Firebombing aircraft were needed to help keep the Moonbria Rd fire under control on Friday. Predictions the hot and windy weather would cause the fire to reignite were realised when the mercury soared to more than 40°C and wind speeds exceeded 60km/h.January 25, 2013 4:15am
The strong winds caused some existing burning timber to flare up, which threatened the ‘Wononga’ homestead.
Mid Murray Zone Rural Fire Service manager Superintendent Lindsay Lashbrook said, however, it was quickly brought back under control.
‘‘We still have some occasional hot spots and, because the fire is in sandy hill country, we will continue to have hot spots for some time unless we get a decent rain.
‘‘On Friday, we did have a bit of an issue with timber along the Yanco Creek opposite Wononga flaring up.
‘‘Winds activated the fire into unburned timber and embers were activated and were flying around the homestead.
‘‘We got some tankers in there to protect the home.’’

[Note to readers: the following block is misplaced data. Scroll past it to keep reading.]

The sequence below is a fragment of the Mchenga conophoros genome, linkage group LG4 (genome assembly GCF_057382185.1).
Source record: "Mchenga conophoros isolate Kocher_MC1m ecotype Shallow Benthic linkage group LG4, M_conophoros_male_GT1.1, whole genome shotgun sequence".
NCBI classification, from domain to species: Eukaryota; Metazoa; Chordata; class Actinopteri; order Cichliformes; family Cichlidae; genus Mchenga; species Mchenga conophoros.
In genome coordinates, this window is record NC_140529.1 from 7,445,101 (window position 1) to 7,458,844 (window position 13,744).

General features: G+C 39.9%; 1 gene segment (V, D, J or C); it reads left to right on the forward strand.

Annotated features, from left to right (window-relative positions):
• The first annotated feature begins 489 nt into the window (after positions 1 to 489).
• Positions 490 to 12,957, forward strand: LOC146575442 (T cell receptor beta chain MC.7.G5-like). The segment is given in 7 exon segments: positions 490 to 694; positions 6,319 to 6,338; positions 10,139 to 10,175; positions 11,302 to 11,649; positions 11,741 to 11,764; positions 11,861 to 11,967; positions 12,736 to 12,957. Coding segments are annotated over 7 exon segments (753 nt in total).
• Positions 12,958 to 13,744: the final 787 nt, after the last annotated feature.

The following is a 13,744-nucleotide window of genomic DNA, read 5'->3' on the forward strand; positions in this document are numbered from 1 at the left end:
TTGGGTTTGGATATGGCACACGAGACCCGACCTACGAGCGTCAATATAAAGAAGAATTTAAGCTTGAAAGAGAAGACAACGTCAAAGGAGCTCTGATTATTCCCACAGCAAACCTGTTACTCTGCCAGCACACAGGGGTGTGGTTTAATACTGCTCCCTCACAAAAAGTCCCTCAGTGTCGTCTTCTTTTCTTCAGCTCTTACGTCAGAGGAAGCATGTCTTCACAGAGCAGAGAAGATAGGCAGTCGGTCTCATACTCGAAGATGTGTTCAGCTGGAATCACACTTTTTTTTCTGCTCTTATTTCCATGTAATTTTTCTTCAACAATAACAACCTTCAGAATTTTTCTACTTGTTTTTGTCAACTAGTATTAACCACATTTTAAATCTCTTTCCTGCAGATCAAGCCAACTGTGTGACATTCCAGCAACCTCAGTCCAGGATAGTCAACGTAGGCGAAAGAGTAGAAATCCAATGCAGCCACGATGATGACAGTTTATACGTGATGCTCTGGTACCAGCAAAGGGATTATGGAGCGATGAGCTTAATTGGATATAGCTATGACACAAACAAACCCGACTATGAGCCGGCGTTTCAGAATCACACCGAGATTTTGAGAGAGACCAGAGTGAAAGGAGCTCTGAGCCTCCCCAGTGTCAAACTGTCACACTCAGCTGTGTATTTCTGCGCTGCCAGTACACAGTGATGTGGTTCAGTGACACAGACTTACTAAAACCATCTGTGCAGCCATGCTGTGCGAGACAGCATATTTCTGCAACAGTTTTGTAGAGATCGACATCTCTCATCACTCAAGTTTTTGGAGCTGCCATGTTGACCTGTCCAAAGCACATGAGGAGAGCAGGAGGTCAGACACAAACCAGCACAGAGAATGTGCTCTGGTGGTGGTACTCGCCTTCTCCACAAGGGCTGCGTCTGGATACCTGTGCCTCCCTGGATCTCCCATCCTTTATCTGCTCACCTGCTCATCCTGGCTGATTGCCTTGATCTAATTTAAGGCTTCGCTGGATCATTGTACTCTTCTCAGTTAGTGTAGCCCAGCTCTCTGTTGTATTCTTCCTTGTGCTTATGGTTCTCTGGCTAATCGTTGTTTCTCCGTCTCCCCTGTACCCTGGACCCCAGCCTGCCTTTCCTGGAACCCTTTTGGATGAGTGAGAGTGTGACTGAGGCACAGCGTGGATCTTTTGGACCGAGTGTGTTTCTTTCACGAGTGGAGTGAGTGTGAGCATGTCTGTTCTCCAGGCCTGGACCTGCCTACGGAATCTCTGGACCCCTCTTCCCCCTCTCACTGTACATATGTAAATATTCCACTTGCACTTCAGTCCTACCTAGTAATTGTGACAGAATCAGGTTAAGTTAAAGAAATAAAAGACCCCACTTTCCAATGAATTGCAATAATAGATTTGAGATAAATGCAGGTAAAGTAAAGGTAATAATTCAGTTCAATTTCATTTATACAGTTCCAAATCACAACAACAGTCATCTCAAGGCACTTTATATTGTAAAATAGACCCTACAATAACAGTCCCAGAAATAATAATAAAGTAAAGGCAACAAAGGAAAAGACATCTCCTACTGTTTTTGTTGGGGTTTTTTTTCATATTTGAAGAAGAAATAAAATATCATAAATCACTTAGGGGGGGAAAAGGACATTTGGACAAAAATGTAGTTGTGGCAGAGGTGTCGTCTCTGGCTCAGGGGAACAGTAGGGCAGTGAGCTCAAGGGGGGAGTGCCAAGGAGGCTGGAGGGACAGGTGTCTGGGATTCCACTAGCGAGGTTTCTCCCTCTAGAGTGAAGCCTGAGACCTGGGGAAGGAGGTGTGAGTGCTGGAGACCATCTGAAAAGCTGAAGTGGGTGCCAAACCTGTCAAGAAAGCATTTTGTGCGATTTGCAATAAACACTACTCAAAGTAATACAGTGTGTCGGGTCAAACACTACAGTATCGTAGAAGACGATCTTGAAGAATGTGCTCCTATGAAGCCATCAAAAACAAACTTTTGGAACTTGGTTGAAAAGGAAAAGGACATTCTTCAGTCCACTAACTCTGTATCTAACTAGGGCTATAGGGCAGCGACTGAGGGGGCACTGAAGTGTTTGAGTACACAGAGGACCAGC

Supt Lashbrook said because the southern side of the creek is ‘‘so ratty’’, there were some isolated areas which had not burned to date.
He said the newly burned area was minimal, but said since the fire started on monday, January 7, about 3760 hectares of grassland has burned.
Following Friday’s flare-up, firebombers and heavy plant dozers were sent back in to the Moonbria Rd fire to re-establish containment lines.
National Parks and Wildlife Service crews were also on hand on Saturday afternoon and Sunday to do some ‘‘tidying’’ with hand held tools.
Firefighters continue their efforts at the Moonbria Rd fire this week, with mainly local crews monitoring the situation.
‘‘It’s not completely out yet,’’ Supt Lashbrook said.
‘‘We’ve got patrols out there.’’
While parts re-ignited, Supt Lashbrook said the situation was brought back ‘‘under control’’ and said timber will continue to smoulder for about another week.
The Moonbria Rd fire was started by lightning on the property ‘Euroka’ three weeks ago and burned through a number of properties, including ‘Wononga’ and ‘Somerset Merino Stud’.
Livestock was lost, but there was no significant structural damage resulting from the fast-moving and ferocious blaze.
More than 130 firefighters from across the region were fighting the fire at its peak, working around-the-clock.
Relief crews were also needed to be sent from Victoria after local firefighters tried to tackle the fire for a solid week.
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